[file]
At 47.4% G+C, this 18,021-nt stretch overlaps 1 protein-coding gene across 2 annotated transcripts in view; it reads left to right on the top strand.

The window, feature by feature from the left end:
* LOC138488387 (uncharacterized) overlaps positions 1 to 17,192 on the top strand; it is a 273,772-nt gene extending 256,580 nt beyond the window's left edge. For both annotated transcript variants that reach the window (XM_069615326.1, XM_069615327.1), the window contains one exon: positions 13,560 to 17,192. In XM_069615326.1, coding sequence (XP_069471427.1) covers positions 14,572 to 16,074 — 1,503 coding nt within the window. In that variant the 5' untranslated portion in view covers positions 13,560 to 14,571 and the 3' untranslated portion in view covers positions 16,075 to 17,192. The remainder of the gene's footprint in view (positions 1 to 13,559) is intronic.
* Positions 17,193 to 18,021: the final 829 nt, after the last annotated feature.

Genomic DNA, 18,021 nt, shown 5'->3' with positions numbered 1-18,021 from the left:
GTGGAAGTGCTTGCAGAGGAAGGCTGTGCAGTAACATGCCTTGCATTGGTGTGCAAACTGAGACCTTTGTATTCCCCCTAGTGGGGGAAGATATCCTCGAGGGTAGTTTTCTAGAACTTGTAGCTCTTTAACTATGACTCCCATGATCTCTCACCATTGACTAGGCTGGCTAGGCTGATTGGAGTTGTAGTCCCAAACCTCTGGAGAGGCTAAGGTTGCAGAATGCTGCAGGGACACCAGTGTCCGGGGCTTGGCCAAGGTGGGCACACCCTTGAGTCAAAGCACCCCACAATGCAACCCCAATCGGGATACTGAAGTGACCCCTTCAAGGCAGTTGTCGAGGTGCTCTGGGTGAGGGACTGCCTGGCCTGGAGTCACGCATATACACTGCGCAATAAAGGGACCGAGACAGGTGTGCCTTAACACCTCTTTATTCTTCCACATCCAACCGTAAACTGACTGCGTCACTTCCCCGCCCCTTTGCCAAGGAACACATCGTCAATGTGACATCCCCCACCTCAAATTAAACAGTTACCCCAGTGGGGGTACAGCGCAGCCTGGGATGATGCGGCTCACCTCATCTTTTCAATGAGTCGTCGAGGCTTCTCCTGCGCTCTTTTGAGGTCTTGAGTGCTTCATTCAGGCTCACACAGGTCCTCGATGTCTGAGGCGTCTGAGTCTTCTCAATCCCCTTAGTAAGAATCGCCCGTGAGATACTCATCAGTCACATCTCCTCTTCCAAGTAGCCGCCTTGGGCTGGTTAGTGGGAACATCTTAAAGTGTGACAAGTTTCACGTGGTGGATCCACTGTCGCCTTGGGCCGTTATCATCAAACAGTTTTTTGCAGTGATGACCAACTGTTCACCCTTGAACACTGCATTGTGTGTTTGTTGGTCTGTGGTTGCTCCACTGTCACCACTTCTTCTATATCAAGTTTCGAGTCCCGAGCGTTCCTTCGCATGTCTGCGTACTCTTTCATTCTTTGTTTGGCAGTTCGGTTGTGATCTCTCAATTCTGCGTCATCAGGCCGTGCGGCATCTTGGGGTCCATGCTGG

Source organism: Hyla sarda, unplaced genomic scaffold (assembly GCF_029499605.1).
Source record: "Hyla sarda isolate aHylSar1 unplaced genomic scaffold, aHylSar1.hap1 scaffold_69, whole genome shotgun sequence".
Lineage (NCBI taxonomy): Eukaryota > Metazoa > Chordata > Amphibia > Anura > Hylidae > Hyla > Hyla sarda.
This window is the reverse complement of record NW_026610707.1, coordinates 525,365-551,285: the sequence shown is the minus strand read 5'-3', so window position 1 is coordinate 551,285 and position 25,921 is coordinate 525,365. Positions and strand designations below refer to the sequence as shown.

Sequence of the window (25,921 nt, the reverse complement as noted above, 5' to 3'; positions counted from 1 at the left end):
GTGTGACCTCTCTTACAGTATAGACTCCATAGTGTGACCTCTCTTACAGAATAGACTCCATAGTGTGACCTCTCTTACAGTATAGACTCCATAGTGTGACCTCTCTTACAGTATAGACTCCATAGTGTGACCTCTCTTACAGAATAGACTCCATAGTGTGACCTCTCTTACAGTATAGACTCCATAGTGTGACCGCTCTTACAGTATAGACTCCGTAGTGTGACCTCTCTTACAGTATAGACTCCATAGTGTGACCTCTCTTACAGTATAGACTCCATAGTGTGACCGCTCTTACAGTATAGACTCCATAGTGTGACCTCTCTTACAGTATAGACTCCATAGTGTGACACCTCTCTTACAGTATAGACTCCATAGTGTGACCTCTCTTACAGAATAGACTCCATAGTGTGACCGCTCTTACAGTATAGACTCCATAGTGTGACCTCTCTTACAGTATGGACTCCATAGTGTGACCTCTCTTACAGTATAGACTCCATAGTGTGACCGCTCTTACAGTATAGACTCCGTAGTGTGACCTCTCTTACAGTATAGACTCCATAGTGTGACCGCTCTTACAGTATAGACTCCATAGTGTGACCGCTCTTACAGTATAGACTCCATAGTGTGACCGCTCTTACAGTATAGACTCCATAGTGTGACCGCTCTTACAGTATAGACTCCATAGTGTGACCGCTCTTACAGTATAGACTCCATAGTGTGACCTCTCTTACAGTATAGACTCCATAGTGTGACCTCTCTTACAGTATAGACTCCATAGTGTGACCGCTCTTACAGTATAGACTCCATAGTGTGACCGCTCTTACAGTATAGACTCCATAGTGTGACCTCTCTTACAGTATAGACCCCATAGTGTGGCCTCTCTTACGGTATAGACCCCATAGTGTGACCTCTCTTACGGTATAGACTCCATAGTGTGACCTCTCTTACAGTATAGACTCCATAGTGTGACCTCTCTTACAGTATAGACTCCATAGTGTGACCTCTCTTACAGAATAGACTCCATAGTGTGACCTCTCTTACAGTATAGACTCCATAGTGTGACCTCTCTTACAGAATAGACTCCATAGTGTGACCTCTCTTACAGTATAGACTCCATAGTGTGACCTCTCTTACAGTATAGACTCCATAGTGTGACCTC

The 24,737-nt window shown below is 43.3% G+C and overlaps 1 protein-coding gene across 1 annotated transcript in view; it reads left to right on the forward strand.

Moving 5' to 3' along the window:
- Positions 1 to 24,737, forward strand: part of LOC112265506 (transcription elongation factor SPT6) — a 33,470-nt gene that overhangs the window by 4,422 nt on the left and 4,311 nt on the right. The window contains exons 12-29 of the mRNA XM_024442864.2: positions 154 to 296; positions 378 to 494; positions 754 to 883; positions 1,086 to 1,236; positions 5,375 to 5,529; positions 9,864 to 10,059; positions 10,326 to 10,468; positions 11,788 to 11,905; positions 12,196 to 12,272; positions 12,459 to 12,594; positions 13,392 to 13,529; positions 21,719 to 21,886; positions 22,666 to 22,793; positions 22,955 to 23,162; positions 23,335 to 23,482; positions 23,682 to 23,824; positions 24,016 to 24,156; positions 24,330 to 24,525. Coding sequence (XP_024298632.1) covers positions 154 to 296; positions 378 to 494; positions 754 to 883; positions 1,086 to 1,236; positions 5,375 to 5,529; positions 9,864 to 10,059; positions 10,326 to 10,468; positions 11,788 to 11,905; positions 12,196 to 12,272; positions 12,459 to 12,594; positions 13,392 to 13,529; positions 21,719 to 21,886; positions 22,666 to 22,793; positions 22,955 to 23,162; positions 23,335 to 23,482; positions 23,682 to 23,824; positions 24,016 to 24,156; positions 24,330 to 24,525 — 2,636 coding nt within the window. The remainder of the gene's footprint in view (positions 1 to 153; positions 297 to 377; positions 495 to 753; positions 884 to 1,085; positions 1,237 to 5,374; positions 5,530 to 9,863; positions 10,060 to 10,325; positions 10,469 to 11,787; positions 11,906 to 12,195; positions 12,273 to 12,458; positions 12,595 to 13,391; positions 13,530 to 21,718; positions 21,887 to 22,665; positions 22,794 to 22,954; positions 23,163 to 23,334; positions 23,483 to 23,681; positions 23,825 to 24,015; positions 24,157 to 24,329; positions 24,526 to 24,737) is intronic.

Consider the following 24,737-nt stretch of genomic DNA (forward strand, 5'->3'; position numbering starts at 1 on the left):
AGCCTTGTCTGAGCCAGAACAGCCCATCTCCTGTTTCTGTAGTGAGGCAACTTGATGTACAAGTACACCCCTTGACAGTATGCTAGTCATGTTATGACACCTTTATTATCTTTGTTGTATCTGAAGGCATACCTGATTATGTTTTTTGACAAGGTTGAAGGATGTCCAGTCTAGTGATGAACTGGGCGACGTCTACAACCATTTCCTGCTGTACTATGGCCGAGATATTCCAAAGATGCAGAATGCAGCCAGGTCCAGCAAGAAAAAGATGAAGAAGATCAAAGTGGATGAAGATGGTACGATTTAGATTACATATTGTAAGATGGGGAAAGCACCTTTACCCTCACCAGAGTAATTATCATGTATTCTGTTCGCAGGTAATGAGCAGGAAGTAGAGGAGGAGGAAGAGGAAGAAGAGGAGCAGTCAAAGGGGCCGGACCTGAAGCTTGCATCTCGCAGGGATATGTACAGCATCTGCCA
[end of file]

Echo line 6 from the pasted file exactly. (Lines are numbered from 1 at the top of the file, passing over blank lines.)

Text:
GTGGAAGTGCTTGCAGAGGAAGGCTGTGCAGTAACATGCCTTGCATTGGTGTGCAAACTGAGACCTTTGTATTCCCCCTAGTGGGGGAAGATATCCTCGAGGGTAGTTTTCTAGAACTTGTAGCTCTTTAACTATGACTCCCATGATCTCTCACCATTGACTAGGCTGGCTAGGCTGATTGGAGTTGTAGTCCCAAACCTCTGGAGAGGCTAAGGTTGCAGAATGCTGCAGGGACACCAGTGTCCGGGGCTTGGCCAAGGTGGGCACACCCTTGAGTCAAAGCACCCCACAATGCAACCCCAATCGGGATACTGAAGTGACCCCTTCAAGGCAGTTGTCGAGGTGCTCTGGGTGAGGGACTGCCTGGCCTGGAGTCACGCATATACACTGCGCAATAAAGGGACCGAGACAGGTGTGCCTTAACACCTCTTTATTCTTCCACATCCAACCGTAAACTGACTGCGTCACTTCCCCGCCCCTTTGCCAAGGAACACATCGTCAATGTGACATCCCCCACCTCAAATTAAACAGTTACCCCAGTGGGGGTACAGCGCAGCCTGGGATGATGCGGCTCACCTCATCTTTTCAATGAGTCGTCGAGGCTTCTCCTGCGCTCTTTTGAGGTCTTGAGTGCTTCATTCAGGCTCACACAGGTCCTCGATGTCTGAGGCGTCTGAGTCTTCTCAATCCCCTTAGTAAGAATCGCCCGTGAGATACTCATCAGTCACATCTCCTCTTCCAAGTAGCCGCCTTGGGCTGGTTAGTGGGAACATCTTAAAGTGTGACAAGTTTCACGTGGTGGATCCACTGTCGCCTTGGGCCGTTATCATCAAACAGTTTTTTGCAGTGATGACCAACTGTTCACCCTTGAACACTGCATTGTGTGTTTGTTGGTCTGTGGTTGCTCCACTGTCACCACTTCTTCTATATCAAGTTTCGAGTCCCGAGCGTTCCTTCGCATGTCTGCGTACTCTTTCATTCTTTGTTTGGCAGTTCGGTTGTGATCTCTCAATTCTGCGTCATCAGGCCGTGCGGCATCTTGGGGTCCATGCTGG